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Talented Memphis quarterback Paxton Lynch, offense has Auburn defenders on alert

Michael Niziolek

mniziolek@ledger-enquirer.com

Auburn linebacker Kris Frost tackles Richard Mullaney Saturday, Nov. 28, 2015 at Jordan-Hare Stadium in the Iron Bowl.
Auburn linebacker Kris Frost tackles Richard Mullaney Saturday, Nov. 28, 2015 at Jordan-Hare Stadium in the Iron Bowl.

The draft buzz surrounding Memphis quarterback Paxton Lynch isn’t meaningless hype.

In preparing for the Birmingham Bowl, Auburn defenders have spent the past week watching enough film of the talented junior to know he’s the real deal.

“The quarterback could possibly be a top-five draft pick, No. 1 off the board,” Auburn linebacker Justin Garrett said. “He’s very tall, (has a) good arm and can throw the ball anywhere.”

Lynch doesn’t have gaudy individual numbers this season — 3,670 passing yards and 28 touchdowns — compared to other quarterbacks like Bowling Green’s Matt Johnson or Western Kentucky’s Brandon Doughty, but is one of the most efficient signal callers in college football.

The 6-foot-7, 245-pounder is completing more than 68 percent of his passes and has the best touchdown to interception ratio in the country by a wide margin at 9.3.

Auburn defensive back Blake Countess complimented the way Lynch makes challenging throws look easy. 

“He kind of threw it off his back foot one game,” Countess said. “I don't know which game it was, but he threw a go route off his back foot and you just like at it and go ‘wow’ that's definitely something we're going to have to stay in coverage down the field. He does scramble and he can make the throw almost effortlessly.”

Auburn and Memphis shared one opponent this year in Ole Miss and Lynch’s performance in his team’s 37-24 upset win over the Rebels is something Auburn coaches and players continue to talk about.

Auburn’s offense scored one touchdown against Ole Miss and couldn’t find the end zone when it was inside the 25-yard line on three occasions.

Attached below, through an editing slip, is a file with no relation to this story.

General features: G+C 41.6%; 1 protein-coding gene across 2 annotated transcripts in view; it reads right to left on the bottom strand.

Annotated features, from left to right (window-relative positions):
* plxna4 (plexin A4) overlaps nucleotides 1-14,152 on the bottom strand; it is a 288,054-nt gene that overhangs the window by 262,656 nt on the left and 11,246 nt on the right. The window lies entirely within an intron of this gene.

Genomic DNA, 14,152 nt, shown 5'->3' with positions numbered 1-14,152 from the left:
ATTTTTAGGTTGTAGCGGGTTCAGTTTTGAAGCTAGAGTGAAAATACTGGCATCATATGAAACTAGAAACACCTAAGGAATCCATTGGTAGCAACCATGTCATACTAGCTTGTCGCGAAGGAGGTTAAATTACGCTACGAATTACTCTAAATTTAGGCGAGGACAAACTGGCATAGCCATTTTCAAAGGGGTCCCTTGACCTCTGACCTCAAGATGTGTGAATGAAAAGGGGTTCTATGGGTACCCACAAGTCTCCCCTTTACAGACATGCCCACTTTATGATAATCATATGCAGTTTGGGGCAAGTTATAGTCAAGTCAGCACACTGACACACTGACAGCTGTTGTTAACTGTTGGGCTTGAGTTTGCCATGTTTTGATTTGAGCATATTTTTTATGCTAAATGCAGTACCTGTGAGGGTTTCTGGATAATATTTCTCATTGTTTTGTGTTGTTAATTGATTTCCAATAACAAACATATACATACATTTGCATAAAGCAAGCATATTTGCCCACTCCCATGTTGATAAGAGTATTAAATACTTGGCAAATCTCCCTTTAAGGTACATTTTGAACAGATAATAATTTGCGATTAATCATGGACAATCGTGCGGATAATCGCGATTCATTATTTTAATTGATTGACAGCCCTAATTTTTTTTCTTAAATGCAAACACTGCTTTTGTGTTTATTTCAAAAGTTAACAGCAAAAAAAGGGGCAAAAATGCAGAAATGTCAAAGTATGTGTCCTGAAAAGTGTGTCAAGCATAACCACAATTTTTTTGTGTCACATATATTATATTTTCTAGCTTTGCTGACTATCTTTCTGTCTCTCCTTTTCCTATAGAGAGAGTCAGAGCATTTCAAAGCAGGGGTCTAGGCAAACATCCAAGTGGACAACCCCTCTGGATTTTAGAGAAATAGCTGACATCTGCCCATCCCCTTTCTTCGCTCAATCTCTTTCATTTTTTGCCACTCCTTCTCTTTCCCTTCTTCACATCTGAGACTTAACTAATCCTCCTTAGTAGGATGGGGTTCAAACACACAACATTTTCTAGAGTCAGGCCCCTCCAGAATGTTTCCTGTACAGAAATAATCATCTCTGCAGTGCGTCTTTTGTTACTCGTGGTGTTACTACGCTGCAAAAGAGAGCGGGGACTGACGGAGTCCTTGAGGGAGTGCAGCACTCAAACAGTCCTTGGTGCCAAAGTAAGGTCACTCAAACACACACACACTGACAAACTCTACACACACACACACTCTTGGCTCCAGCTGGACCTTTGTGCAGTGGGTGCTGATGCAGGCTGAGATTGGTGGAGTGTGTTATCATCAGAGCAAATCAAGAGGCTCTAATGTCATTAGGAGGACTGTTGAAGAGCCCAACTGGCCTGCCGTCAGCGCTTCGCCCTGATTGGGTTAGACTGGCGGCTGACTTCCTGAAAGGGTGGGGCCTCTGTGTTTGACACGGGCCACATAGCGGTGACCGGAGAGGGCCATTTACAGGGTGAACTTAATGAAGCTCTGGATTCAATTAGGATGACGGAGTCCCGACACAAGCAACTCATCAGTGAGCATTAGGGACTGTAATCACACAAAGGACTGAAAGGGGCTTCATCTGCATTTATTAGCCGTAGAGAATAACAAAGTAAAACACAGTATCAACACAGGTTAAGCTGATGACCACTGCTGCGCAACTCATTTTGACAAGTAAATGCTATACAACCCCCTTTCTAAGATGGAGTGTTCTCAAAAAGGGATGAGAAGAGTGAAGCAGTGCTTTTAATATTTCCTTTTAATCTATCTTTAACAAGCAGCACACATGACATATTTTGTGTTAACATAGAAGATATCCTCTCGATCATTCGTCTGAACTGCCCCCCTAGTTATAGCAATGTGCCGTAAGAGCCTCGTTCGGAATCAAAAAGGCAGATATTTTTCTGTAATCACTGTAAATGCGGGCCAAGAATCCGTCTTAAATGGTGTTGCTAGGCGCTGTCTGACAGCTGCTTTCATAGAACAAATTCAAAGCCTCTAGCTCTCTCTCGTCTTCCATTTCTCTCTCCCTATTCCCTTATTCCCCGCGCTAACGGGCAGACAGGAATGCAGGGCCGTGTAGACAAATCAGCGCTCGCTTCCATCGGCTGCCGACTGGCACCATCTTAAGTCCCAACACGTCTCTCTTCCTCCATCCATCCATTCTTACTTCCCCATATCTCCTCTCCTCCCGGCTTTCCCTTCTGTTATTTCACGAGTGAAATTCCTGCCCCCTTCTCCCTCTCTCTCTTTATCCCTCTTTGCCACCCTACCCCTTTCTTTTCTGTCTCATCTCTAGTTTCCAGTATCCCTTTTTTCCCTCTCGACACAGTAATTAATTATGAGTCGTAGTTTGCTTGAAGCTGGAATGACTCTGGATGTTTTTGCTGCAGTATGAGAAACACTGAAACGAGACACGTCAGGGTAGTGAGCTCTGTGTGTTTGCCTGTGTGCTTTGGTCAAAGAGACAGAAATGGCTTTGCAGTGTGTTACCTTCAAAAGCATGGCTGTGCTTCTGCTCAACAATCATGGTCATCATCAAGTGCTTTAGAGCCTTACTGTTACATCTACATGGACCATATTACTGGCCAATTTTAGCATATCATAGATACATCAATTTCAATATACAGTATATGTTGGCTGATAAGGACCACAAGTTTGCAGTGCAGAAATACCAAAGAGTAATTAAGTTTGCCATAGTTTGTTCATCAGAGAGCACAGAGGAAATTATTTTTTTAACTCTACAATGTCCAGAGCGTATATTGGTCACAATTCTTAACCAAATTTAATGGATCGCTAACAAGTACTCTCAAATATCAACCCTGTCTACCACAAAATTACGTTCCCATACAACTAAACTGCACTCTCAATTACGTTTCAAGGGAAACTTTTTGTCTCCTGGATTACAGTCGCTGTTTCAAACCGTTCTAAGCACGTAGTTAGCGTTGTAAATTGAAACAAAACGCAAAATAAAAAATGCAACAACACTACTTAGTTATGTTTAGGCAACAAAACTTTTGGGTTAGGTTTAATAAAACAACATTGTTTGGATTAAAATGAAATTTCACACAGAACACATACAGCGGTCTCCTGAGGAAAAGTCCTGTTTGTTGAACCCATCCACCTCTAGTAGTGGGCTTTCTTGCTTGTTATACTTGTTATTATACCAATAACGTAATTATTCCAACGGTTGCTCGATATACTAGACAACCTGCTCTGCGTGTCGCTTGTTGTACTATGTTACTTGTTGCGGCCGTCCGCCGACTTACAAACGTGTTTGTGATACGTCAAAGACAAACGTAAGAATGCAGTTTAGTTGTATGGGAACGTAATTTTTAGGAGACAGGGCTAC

Lynch went 39 of 54 for 384 yards with three touchdowns against the Rebels.  

 “We have to come out there with our A-game,” Garrett said. “People may look at it like we're going to the Birmingham Bowl and we should be sad about it, but it's an opportunity to go against a Top 5 draft pick for our defense. That motivates me enough just to get out there and go hard every day.”

Lynch also impresses Auburn linebacker Kris Frost, but the senior stressed the importance of staying disciplined in all phases.

A focus on tight coverage on Memphis’ wide receivers can’t come at the expense of keeping Lynch in the pocket or bottling up the run game.

While Memphis didn’t have one standout running back, it still ran the ball efficiently to the tune of 186 yards a game and 29 touchdowns on the season relying on a trio of underclassman that included sophomore Doreland Dorceus, sophomore Jarvis Cooper and freshman Jamarius Henderson.

“Not just a talented quarterback, but a talented team all-around,” Frost said. “Their offense does a lot of stuff. They won a lot of games this season for a reason. They do a lot of stuff with balancing the run and the pass while at the same time, when you least expect it, hit you with a deep ball. That quarterback is able to throw through some tight windows so we have to just be able to do everything we can to get the ball out of his hands and force his hand.”

Auburn started putting in the game plan for Memphis on Thursday with defensive back Jonathan Jones summing up the challenge ahead.

“We have a lot to get ready for,” Jones said with a smile.

Michael Niziolek covers Auburn football for the Columbus Ledger-Enquirer. Email him at mniziolek@ledger-enquirer.com or follow him on Twitter, Facebook or Google+

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